In atopic skin, the SS was extended and, thus, the epidermis thickness was increased. In healthy skin, the top of the basal cell layer at was characterized by pigmented skin cells, which appeared brighter and surrounded the blood capillaries (arrow). The pigmented cells provided a higher reflective index and, therefore, appeared brighter. They were absent in inflamed atopic skin.
Furthermore, the papillae consisting of basal cells were visible in intact skin at the DEJ zone. These may not be visible in inflamed atopic skin. The blood vessels appeared directly and were partially elongated, and a high throughput of erythrocytes could be observed during the z-scan measurement. The images seemed to be blurred. This continues in the dermis (D) down to a depth of , where elastic fibers and collagen should be visible as presented in intact skin at . Because of the missing structure of the papillae and the blurry images of the DEJ zone, the diameter of the papillae and epidermis thickness could not be estimated for inflamed atopic skin.
To present this loss in structure at the DEJ in more detail, images before and after treatment of one volunteer starting with a superficial moderate eczema are presented in Fig. 5. The eczema was reduced after two weeks of treatment, and this was reflected clearly in the RCM images.
To get some statistical data for the honeycomb pattern and spongiosis of the SS, scores were developed. The mean values of these scores are shown in Fig. 6.
Most of the volunteers started with a relatively high irregular structure and a moderate spongiosis. After application of the investigational ointment, the spongiosis was significantly reduced and the quality of the honeycomb pattern was also improved (not significant).
Going deeper into the skin, the bright papillae rimed at the DEJ in intact skin. In atopic skin, the bright papillary could be absent. The score values at the beginning at T0 were , which indicates that they are difficult to recognize and partly that there was no demarcation. At T28, the score improved to , which means that the papillae were still difficult to recognize but partly clearly visible. The changes were not significant.
Biophysical Skin Parameters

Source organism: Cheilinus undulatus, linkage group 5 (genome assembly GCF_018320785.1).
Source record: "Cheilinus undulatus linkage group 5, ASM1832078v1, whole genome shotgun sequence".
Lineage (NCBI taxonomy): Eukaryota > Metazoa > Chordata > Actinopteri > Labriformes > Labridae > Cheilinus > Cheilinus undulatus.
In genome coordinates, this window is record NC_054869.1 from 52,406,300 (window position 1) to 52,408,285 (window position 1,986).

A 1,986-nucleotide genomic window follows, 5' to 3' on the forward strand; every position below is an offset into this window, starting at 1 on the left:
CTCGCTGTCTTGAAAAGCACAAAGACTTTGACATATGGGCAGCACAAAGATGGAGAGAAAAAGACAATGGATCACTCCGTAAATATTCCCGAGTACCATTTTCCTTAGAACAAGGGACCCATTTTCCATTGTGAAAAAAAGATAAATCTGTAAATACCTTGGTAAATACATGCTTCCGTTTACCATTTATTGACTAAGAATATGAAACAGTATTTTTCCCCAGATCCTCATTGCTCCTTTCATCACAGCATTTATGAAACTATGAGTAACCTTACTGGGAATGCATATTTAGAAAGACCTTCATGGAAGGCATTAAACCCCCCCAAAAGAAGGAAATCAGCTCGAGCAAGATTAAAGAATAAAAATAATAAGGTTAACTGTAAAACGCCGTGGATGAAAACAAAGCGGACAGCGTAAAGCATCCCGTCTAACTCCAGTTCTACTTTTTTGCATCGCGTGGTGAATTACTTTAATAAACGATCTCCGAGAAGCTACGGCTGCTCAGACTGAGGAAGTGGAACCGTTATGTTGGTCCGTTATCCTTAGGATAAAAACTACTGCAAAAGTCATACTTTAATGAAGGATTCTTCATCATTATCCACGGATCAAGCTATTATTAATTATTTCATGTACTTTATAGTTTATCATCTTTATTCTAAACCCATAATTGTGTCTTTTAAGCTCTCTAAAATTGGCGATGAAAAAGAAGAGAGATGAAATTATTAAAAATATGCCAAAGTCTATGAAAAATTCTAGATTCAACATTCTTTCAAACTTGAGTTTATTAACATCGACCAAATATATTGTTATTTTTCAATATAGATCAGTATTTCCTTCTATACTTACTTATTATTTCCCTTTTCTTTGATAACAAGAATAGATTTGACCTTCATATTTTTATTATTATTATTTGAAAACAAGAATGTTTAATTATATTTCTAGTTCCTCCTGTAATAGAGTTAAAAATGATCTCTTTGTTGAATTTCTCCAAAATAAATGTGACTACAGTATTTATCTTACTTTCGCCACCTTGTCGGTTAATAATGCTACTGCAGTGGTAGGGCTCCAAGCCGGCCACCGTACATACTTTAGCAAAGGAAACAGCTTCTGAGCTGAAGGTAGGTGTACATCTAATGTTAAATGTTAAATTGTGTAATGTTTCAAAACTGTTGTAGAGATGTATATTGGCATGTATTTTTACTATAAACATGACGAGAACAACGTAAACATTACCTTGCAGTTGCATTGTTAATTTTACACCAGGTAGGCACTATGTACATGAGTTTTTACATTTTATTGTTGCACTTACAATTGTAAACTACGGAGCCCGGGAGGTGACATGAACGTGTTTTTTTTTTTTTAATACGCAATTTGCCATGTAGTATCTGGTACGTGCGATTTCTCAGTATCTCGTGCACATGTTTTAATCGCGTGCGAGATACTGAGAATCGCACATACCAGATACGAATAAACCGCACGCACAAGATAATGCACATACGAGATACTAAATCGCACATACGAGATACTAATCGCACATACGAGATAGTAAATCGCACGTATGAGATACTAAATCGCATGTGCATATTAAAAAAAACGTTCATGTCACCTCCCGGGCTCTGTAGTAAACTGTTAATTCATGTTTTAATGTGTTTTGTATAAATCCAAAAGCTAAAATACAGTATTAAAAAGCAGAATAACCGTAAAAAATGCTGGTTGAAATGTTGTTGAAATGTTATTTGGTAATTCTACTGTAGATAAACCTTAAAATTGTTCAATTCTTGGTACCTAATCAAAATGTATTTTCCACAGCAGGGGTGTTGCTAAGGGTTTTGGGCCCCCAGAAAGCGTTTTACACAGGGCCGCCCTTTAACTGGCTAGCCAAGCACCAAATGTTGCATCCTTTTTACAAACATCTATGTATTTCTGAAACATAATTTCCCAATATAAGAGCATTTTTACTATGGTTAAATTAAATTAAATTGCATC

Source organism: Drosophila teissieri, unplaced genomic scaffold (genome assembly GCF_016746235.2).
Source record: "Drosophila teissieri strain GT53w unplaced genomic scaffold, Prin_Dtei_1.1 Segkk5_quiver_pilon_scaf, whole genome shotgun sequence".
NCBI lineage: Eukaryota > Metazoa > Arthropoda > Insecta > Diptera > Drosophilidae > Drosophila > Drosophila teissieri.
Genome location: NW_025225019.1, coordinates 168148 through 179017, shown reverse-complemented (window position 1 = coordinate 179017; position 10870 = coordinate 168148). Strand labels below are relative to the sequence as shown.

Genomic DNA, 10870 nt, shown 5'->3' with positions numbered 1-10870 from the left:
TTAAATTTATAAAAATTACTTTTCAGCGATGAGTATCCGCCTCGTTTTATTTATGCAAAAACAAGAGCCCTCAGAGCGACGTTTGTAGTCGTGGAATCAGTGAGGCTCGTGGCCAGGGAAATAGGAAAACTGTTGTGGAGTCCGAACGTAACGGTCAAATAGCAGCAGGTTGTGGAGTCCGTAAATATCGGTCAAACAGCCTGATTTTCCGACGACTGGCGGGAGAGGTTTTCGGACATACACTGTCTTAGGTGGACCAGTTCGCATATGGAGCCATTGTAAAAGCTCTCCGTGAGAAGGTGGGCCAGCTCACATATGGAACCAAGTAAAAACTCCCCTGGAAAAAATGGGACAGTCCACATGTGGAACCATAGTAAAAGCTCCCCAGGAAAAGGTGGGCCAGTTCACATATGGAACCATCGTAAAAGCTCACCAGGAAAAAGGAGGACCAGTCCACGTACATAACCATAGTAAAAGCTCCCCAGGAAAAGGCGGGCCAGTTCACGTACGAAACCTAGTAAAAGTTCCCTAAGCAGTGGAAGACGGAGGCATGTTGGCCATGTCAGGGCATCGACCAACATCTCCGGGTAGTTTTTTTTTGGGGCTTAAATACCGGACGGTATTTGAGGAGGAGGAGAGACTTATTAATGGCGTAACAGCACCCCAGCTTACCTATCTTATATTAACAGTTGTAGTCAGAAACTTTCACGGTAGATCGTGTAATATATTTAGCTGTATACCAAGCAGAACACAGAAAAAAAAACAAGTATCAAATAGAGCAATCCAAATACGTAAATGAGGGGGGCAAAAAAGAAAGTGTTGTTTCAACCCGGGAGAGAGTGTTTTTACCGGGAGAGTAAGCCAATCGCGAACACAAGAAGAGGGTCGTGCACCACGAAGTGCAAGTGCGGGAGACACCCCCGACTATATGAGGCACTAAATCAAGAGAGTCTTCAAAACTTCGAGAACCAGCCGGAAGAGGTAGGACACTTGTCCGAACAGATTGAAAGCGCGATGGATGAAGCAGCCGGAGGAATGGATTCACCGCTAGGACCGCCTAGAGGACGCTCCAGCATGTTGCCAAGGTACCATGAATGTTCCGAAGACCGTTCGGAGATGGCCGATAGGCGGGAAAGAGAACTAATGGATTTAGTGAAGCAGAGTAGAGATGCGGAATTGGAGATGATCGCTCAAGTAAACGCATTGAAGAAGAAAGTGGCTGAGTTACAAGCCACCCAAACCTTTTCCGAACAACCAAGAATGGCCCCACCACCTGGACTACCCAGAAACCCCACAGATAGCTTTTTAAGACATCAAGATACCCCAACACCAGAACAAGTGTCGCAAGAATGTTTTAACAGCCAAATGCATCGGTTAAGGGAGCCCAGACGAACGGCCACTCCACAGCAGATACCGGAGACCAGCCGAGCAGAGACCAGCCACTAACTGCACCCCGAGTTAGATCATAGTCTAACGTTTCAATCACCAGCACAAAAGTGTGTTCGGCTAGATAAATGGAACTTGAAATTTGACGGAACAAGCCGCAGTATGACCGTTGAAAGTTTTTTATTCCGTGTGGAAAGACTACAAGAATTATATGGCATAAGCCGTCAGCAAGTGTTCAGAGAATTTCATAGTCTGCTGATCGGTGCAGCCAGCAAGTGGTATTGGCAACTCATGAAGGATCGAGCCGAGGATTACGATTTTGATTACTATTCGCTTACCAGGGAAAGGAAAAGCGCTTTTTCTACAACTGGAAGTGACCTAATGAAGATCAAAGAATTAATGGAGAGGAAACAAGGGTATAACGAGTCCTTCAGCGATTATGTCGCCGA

The skin parameters, TEWL and corneocytes moisture, relative to the initial values are shown in Fig. 7. The corneocyte moisture significantly increased between T0 and T14. From T14 to T28, the values were enhanced slightly (not significant).
The TEWL values showed no significant changes over the study time. The values showed high variations, which was, inter alia, due to the genesis of new erythema at T28.
The 15 SC lipids were analyzed before (T0) and after the application of the hyperforin-containing ointment at 28 days (T28). Several lipids increased after the application of the ointment, but only for Cer [NS], a trend () and for Chol, could a significant increase be observed. In Fig. 8, the lipid concentrations relative to the initial values (V2/V1) are shown.
Subjective Skin Parameters
In Fig. 9, the subjective parameters are shown. All parameters decreased significantly from T0 to T14 and improved further to T28, but not significantly.
The microscopic investigations with the LSM could demonstrate strong differences between healthy and inflamed atopic skin. The LSM images in the fluorescence mode showed distanced changes in the corneocytes pattern, which are partly in agreement with observations of Suihko and Serup who induced erythema by irritants.16 The increased roughness in atopic skin lesions was already observed using profilometry by Linde et al.23 The RCM measurements, in particular, can be used to characterize the status of the inflamed atopic lesion. The drastic changes in the polygon mesh of the furrows were clearly visible and have not been described in the literature thus far. The appearance of spongiosis, the loss of the honeycomb structure, acanthosis, and the absence of the bright papillary rims are described for other inflammatory skin disorders, such as acute allergic and irritant contact dermatitis, discoid lupus erythematosus, vitiligo, and psoriasis.1314.–15,2425.26.–27 Other well-known patterns, such as hyperkeratosis and dermal inflammation, were not detected in atopic skin lesions. The RCM results are in agreement with histological findings for AD.4